What I liked about starting a new school as a kid, was the opportunity to change my approach to life. In the early years, I was known as a tough girl, a fighter. I decided to leave her behind when I moved schools in 5th grade, and focus on being smart. Instead, I learned to hate myself, so when I moved again in Grade 8, I was ripe for bullying. That escalated, until we moved again in high school, and I had the opportunity to blend in.
“Be friendly,” I told myself, “and try not to stand out.”
I failed, of course, and in the end was asked to leave the school, but moving again afforded me another opportunity to edit myself. I deduced that sticking to myself and not caring what others thought was the best approach. Toughness was back, without the fist fights.
Having just moved to a new town, the conversations with myself have started up again.
“Don’t tell them about your illness,” I caution myself. ME/CFS has defined me these past four years, and I crave another identity.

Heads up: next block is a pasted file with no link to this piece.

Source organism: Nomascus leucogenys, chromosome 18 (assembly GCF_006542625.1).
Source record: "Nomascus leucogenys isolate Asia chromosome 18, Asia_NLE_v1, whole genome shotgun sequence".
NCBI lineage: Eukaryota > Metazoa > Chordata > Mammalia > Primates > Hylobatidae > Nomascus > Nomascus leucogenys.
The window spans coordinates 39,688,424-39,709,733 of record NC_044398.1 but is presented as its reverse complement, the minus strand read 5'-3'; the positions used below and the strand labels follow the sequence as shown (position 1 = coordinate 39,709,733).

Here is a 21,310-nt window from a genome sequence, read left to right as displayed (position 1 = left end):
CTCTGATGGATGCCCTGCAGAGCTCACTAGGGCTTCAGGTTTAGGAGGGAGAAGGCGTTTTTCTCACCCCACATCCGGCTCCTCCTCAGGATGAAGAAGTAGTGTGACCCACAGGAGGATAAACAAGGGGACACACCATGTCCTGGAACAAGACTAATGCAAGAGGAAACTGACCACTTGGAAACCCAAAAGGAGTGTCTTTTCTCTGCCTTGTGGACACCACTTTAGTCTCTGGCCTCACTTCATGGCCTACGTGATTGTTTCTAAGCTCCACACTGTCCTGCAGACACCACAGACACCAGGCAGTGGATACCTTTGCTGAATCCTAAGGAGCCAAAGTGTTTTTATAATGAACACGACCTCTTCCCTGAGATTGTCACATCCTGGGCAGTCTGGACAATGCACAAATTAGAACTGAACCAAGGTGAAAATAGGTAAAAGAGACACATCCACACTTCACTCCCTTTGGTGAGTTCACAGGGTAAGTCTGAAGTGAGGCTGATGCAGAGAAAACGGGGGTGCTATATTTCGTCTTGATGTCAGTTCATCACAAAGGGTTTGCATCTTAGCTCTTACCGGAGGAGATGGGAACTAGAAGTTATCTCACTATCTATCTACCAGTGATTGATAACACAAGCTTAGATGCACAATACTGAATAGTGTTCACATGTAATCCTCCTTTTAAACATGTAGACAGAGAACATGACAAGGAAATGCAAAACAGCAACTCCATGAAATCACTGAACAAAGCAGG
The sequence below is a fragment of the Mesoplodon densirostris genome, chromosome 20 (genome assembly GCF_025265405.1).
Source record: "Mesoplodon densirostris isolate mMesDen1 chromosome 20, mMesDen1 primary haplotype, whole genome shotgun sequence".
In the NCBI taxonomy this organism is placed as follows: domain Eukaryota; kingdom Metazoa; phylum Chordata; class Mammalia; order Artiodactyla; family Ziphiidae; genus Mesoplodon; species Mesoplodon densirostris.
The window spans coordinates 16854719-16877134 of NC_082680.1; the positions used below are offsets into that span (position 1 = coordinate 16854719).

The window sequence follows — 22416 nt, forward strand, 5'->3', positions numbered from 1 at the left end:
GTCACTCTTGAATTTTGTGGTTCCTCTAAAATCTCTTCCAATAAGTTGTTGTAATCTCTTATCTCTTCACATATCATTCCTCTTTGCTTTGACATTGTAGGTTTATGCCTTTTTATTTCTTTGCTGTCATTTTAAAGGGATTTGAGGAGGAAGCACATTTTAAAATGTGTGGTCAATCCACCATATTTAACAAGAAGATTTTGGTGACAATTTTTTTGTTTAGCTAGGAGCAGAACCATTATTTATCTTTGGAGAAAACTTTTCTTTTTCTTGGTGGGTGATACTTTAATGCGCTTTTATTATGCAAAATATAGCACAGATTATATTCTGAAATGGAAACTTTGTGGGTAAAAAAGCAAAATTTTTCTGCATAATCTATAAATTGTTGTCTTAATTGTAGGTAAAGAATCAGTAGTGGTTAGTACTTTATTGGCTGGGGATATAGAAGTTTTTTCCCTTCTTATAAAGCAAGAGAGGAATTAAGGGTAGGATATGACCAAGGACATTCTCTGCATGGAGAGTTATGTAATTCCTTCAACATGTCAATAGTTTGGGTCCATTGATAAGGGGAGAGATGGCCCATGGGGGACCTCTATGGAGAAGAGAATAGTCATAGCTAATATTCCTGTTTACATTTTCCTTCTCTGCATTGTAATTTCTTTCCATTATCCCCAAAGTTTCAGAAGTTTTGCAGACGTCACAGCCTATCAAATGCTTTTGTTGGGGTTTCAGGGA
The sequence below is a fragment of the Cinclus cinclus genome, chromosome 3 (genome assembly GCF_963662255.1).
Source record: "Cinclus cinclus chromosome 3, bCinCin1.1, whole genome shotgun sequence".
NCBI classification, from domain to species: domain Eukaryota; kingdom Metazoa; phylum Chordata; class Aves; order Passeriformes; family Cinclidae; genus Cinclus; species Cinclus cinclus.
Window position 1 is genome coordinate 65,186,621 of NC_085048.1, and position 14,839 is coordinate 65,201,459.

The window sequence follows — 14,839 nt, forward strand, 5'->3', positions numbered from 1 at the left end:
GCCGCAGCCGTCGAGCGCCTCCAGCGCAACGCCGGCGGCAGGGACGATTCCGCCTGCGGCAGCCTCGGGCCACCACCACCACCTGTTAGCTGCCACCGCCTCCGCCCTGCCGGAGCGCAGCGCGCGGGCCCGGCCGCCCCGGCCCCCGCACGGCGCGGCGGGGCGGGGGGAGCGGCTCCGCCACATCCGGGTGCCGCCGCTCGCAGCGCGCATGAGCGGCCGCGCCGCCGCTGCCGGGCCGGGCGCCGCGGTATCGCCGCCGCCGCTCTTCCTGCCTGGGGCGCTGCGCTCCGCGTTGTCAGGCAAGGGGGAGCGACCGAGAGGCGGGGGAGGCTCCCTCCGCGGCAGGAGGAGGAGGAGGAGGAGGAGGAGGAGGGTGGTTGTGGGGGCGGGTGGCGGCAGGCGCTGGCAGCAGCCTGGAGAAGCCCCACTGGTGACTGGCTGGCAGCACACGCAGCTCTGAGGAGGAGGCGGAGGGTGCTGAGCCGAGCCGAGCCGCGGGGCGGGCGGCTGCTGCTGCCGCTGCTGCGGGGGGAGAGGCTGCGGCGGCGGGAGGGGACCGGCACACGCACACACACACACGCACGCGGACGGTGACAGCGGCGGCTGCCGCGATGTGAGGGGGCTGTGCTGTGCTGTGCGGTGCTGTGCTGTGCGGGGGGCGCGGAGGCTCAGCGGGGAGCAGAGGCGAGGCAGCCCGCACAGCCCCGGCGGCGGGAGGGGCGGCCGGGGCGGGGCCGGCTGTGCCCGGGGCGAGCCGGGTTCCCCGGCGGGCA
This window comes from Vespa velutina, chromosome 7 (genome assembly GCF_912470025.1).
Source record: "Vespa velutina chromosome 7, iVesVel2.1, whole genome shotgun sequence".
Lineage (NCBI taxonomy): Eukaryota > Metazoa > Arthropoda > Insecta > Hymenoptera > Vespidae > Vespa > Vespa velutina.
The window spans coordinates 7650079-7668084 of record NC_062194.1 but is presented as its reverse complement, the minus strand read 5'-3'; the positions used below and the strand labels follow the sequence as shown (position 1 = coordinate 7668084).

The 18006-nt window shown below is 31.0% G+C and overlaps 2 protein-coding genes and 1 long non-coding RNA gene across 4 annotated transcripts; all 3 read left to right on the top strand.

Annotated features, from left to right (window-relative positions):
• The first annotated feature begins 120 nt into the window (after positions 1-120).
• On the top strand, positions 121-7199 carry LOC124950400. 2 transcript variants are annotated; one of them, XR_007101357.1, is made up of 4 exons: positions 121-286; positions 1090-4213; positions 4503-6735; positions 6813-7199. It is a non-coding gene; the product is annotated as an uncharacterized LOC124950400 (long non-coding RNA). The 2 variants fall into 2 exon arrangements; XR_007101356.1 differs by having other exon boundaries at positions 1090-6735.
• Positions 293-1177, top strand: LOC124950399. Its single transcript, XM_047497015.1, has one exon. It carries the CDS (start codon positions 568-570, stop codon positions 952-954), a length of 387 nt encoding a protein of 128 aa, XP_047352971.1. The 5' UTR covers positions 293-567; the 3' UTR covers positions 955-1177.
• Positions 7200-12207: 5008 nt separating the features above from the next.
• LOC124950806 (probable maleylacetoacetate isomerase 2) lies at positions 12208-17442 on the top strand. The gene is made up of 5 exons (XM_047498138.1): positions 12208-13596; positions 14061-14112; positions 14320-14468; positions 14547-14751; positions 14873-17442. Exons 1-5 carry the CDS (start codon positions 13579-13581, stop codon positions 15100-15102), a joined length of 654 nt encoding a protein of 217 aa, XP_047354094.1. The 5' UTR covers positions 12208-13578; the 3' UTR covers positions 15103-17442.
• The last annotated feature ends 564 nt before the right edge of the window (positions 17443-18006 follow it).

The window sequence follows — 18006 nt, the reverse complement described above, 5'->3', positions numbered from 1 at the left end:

“This is our opportunity to break free of the stigma.”
“But what will I say when I’m not able to join in, or have to cancel?”
“Who says you have to say anything? Set healthy boundaries, and just say no.”
“People will stop asking.”
It’s a circular conversation.
“Do you think we can pull it off? Don’t you think people will notice?”
“So, be mysterious. It’s none of their business.”
“But I’m such an open book…”
Tomorrow, we’re going to our first social event with our new community. Hope I can stop talking to myself long enough to enjoy the outing.
(V.J.’s weekly challenge is conversation.)